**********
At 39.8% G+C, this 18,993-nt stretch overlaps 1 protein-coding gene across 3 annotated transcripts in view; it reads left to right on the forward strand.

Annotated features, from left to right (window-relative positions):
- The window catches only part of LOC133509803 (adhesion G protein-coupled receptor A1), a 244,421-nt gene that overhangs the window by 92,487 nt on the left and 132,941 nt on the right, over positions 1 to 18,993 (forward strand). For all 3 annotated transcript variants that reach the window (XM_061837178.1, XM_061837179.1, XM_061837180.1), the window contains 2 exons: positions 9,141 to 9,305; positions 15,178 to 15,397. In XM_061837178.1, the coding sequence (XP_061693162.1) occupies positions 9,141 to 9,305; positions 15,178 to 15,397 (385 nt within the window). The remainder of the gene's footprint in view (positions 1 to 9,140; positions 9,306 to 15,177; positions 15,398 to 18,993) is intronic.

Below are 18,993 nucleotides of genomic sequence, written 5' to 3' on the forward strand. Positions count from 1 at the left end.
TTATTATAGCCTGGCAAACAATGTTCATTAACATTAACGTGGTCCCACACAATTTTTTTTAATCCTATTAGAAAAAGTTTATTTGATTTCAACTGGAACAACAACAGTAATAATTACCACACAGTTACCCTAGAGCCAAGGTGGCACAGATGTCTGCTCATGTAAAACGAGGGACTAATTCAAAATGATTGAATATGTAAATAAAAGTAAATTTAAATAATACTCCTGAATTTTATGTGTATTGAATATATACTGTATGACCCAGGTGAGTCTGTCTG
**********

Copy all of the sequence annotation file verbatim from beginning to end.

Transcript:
At 39.8% G+C, this 18,993-nt stretch overlaps 1 protein-coding gene across 3 annotated transcripts in view; it reads left to right on the forward strand.

Annotated features, from left to right (window-relative positions):
- The window catches only part of LOC133509803 (adhesion G protein-coupled receptor A1), a 244,421-nt gene that overhangs the window by 92,487 nt on the left and 132,941 nt on the right, over positions 1 to 18,993 (forward strand). For all 3 annotated transcript variants that reach the window (XM_061837178.1, XM_061837179.1, XM_061837180.1), the window contains 2 exons: positions 9,141 to 9,305; positions 15,178 to 15,397. In XM_061837178.1, the coding sequence (XP_061693162.1) occupies positions 9,141 to 9,305; positions 15,178 to 15,397 (385 nt within the window). The remainder of the gene's footprint in view (positions 1 to 9,140; positions 9,306 to 15,177; positions 15,398 to 18,993) is intronic.

Below are 18,993 nucleotides of genomic sequence, written 5' to 3' on the forward strand. Positions count from 1 at the left end.
TTATTATAGCCTGGCAAACAATGTTCATTAACATTAACGTGGTCCCACACAATTTTTTTTAATCCTATTAGAAAAAGTTTATTTGATTTCAACTGGAACAACAACAGTAATAATTACCACACAGTTACCCTAGAGCCAAGGTGGCACAGATGTCTGCTCATGTAAAACGAGGGACTAATTCAAAATGATTGAATATGTAAATAAAAGTAAATTTAAATAATACTCCTGAATTTTATGTGTATTGAATATATACTGTATGACCCAGGTGAGTCTGTCTG